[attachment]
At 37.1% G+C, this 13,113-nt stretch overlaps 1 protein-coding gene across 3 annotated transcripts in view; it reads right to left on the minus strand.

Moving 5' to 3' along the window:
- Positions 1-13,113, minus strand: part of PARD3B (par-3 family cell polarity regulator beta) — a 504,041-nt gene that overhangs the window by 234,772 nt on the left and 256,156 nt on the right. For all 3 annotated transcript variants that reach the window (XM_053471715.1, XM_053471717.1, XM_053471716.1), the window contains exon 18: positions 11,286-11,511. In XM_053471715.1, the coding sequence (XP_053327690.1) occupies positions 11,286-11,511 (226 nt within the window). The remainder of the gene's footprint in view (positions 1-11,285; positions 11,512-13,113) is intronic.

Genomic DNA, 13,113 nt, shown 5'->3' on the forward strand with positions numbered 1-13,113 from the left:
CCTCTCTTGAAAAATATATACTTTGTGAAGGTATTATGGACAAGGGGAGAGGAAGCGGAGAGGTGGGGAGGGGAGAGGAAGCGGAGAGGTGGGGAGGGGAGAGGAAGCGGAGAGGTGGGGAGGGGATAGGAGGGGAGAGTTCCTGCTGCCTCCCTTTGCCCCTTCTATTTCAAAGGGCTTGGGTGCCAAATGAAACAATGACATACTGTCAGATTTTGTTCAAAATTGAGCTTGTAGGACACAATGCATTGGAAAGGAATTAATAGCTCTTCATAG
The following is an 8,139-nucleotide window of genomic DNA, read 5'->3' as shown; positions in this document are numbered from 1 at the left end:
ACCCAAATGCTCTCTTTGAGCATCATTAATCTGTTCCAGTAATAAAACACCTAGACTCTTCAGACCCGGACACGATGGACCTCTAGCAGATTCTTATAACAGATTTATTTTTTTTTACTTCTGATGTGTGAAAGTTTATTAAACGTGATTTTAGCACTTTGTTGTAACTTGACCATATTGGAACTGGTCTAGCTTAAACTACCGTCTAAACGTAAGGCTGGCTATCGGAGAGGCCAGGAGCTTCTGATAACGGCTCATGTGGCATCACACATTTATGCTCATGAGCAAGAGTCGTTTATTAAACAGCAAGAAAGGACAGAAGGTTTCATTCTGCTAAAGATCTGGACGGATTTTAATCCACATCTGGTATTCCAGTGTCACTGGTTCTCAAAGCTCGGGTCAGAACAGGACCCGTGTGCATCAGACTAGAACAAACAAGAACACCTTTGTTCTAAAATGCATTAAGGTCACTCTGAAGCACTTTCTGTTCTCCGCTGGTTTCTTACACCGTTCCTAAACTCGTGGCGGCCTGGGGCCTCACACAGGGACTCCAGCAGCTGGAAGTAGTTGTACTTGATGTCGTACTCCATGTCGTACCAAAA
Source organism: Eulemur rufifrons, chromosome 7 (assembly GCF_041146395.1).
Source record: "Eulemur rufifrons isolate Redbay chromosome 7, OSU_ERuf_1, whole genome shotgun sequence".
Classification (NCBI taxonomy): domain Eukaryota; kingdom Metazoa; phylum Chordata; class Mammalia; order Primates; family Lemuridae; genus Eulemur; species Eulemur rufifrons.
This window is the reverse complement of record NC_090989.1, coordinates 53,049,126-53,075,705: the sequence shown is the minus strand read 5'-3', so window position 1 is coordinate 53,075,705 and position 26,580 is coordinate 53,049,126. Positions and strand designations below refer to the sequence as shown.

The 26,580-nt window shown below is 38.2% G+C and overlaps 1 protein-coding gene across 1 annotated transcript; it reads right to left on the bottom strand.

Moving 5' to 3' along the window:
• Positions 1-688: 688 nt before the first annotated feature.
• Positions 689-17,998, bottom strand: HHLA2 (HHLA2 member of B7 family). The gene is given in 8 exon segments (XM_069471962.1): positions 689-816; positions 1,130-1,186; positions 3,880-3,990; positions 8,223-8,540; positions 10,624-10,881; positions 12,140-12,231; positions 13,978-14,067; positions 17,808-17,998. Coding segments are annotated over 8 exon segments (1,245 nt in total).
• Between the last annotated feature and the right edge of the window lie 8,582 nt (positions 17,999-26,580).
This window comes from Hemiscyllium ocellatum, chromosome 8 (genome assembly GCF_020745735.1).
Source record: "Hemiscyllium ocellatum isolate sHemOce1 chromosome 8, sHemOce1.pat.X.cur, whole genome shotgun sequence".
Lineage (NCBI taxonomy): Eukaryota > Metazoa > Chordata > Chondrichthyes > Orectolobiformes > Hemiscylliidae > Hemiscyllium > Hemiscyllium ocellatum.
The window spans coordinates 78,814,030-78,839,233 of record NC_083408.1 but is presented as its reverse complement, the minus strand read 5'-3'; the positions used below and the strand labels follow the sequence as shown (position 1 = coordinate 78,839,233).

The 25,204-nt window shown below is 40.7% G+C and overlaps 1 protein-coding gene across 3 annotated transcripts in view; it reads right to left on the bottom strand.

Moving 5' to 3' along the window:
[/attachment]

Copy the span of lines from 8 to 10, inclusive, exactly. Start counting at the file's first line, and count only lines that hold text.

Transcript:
Source organism: Eulemur rufifrons, chromosome 7 (assembly GCF_041146395.1).
Source record: "Eulemur rufifrons isolate Redbay chromosome 7, OSU_ERuf_1, whole genome shotgun sequence".
Classification (NCBI taxonomy): domain Eukaryota; kingdom Metazoa; phylum Chordata; class Mammalia; order Primates; family Lemuridae; genus Eulemur; species Eulemur rufifrons.